But it now appears plans are in the works, as a report is set to go before a council plans panel outlining early blueprints – known as a pre-application – which could see more than 1,050 new school places for the south Leeds site.

It is expected that the Cockburn Multi Academy Trust would run the school.

The idea dates back to 2017, when the council supported the application from the Cockburn trust to open a new seven-form entry free school on the depot site – also the site of the former Middleton High School – for September 2019.

The council then closed the facility and transferred ownership to the Department for Education in September 2018.

A document by Leeds City Council officers added: “The DfE are responsible for the delivery of the permanent Cockburn Laurence Calvert free school and their current programme shows a very constrained programme for the opening of the school for September 2022.

“To date the ongoing shortfall in south Leeds has been managed through placing temporary bulge cohorts and permanently expanding existing schools in the South.

“However, without the Cockburn Laurence Calvert free school opening for 2021 and potentially 2022, it is no longer possible to meet the full need through the existing school portfolio.”

No artist’s impressions are publicly available yet, but the document claims the proposed works include building a three-storey whole school block, along with external works, with space for 1,050 pupils.

The council had recently gained planning approval for a temporary school to be built in order to meet the urgent need for school places, and is due to open in September 2021.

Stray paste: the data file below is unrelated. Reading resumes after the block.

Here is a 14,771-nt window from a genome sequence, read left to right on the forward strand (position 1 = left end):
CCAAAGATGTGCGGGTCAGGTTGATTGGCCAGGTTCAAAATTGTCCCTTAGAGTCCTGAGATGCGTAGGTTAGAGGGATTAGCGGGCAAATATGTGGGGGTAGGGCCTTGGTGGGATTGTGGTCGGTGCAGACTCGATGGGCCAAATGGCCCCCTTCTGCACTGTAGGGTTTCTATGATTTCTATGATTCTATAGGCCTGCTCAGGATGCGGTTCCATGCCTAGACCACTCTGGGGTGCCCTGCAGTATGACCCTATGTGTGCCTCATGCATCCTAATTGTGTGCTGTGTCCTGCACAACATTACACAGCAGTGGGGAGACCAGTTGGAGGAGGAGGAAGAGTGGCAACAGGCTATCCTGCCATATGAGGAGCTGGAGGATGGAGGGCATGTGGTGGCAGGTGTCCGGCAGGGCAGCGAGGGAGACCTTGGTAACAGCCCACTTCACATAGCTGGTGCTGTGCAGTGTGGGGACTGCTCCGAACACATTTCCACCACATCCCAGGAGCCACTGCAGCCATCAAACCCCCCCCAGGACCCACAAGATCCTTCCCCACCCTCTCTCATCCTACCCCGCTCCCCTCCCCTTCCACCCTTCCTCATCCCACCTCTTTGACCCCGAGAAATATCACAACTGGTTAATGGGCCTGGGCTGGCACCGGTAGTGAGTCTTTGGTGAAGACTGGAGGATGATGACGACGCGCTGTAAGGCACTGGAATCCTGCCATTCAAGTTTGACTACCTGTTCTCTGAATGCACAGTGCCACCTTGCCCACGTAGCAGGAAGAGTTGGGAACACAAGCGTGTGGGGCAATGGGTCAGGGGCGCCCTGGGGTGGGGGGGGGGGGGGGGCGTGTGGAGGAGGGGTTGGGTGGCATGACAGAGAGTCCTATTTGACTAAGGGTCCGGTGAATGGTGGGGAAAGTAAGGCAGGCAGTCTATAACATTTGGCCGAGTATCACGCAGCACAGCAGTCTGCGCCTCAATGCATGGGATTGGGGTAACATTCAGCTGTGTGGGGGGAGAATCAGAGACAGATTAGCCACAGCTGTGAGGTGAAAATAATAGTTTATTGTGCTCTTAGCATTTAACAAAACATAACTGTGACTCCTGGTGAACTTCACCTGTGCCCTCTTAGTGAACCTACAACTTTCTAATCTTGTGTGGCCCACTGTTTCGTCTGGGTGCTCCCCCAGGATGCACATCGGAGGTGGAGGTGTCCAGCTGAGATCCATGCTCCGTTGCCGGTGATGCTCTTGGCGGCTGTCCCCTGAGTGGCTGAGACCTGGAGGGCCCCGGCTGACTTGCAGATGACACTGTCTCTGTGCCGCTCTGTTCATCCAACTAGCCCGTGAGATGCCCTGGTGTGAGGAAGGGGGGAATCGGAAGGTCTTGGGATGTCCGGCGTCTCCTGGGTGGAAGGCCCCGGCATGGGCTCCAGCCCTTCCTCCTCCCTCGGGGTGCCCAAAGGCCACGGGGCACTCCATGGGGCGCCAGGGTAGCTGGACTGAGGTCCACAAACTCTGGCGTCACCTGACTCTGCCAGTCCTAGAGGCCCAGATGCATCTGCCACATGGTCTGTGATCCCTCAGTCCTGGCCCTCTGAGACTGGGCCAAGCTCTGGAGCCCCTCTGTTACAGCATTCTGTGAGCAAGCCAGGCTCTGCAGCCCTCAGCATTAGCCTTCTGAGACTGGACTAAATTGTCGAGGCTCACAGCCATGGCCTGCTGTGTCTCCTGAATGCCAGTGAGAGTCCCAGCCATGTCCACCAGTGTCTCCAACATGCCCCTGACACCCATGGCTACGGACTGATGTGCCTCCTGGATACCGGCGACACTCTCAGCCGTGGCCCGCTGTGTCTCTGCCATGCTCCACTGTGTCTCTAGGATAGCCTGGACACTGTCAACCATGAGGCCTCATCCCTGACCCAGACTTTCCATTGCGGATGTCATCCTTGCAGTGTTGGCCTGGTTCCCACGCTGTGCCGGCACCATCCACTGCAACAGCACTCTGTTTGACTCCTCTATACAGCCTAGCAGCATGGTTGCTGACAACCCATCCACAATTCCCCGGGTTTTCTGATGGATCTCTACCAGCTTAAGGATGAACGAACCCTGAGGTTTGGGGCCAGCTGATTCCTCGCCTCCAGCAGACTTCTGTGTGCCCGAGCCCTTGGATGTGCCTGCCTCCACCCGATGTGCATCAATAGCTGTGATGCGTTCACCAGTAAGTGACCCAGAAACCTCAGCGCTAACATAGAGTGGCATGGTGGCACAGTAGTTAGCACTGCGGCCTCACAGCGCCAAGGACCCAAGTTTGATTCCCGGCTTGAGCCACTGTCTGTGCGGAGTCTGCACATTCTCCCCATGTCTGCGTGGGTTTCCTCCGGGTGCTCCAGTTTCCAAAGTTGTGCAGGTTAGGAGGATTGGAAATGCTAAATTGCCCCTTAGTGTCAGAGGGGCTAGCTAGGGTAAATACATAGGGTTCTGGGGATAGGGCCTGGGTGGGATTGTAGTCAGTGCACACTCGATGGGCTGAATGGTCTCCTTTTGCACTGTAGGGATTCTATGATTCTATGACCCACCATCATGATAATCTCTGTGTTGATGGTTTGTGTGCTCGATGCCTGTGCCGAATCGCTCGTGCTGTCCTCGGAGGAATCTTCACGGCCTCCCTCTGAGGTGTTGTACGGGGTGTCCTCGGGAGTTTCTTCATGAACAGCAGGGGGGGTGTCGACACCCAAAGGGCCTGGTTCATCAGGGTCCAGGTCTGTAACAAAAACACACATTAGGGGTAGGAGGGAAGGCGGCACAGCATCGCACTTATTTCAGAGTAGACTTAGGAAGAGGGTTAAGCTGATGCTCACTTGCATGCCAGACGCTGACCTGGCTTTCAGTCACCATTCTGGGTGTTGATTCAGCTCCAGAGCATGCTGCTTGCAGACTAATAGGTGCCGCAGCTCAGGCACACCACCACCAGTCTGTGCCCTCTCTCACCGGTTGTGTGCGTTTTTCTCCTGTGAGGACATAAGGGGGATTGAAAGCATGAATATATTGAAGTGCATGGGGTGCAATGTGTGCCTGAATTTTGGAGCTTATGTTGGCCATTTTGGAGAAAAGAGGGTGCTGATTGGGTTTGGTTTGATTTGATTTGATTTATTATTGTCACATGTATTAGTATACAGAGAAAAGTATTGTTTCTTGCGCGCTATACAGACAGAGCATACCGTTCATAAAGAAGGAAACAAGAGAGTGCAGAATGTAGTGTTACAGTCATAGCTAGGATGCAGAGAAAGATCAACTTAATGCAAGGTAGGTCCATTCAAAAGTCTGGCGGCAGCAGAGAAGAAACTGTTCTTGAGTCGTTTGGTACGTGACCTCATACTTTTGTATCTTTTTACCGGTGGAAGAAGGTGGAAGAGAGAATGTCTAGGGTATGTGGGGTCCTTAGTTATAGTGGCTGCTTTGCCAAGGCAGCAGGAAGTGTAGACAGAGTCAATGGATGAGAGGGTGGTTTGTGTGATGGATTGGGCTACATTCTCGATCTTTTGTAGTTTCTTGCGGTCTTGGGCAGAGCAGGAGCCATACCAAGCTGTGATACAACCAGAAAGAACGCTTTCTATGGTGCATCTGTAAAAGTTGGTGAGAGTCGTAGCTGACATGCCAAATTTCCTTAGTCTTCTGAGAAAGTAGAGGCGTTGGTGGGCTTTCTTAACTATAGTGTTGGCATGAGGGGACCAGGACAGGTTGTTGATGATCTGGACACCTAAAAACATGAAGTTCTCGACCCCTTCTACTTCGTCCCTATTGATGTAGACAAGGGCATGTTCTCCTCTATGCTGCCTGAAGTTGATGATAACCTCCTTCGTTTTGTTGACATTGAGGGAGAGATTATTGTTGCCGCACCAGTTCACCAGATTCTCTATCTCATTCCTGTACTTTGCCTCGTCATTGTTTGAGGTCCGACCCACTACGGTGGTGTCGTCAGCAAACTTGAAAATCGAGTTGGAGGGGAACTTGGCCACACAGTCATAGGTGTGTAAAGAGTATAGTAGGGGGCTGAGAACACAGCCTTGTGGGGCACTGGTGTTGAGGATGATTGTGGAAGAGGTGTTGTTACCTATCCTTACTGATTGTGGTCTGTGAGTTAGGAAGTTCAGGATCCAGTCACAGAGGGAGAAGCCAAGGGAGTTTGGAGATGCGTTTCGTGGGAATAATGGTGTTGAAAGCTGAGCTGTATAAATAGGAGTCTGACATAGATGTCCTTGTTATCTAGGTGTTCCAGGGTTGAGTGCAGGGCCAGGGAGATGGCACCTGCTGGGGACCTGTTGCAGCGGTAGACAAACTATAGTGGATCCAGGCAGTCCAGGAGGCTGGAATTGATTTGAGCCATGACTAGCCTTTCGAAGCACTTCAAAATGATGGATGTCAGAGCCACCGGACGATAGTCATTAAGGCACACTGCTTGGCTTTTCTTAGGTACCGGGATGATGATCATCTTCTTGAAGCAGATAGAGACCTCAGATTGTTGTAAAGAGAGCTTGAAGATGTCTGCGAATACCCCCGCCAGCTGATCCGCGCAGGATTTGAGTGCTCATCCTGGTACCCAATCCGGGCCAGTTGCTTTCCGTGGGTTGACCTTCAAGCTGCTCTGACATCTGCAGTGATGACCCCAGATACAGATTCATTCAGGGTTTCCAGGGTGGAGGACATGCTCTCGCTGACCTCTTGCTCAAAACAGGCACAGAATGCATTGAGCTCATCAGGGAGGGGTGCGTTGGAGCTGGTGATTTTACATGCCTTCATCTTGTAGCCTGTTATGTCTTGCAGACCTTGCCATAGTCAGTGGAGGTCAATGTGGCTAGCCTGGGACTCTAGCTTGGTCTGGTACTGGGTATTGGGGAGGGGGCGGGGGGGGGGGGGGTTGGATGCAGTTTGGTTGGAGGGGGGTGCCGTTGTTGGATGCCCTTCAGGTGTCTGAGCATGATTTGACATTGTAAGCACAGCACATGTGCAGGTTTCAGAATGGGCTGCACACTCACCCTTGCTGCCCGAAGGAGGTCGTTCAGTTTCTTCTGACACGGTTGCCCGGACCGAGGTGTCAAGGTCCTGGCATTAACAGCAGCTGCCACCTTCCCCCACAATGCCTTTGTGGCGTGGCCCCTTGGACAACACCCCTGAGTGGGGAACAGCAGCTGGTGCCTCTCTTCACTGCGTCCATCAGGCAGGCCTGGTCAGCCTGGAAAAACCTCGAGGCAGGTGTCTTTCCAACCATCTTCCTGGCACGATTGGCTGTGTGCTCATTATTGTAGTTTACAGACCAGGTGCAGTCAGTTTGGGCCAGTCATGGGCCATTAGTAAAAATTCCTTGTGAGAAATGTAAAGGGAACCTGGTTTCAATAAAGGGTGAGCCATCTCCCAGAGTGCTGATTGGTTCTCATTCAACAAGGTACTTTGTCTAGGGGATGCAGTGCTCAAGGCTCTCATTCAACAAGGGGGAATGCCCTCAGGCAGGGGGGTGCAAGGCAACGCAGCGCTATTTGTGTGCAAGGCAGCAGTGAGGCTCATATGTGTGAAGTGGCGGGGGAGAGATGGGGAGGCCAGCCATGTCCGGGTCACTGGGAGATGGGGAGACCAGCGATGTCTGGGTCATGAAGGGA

Leeds City Council’s South and West Plans Panel will meet to discuss the plans on April 29. As this is a pre-application, no decision will be made, and more detailed plans are expected to be submitted to the council in the coming months.

(LDRS | Richard Beecham)

 

 

New photographs show a 168-year-old fountain undergoing a steam clean to welcome visitors for the summer season.

The Atlas Fountain, the centrepiece to elaborate gardens in the grounds of Castle Howard, North Yorks., has also been re-pointed as part of the spruce up.

Visitors to the stately home - where Ellie Goulding tied the knot in 2019 - enjoy the spectacle of multiple water jets along with the pleasing sounds of splashing water.

Fuelled by a half-million-gallon hilltop reservoir, the sculpture was first conceived in 1853 and restored to full working order in the 1980s.

A large globe of bronze dominates the fountain supported on the shoulders of Atlas, a titan who, in Greek mythology, was condemned to hold up the sky for eternity.

Four recumbent Tritons blow water through shells over Atlas kneeling on a pedestal.

Other jets fill the lower scallop shell basins, which overflow into the central basin producing a dramatic cascade of white water.

Despite changes to the design of the land - known as the parterre - the fountain has remained at the heart of the gardens.

Christopher Ridgway, curator, said the annual clean means the fountain is back to its "full glory".

He said: "It's a fantastically special fountain and piece of sculpture and we need to look after it regularly."

(SWNS | Ashley Pemberton)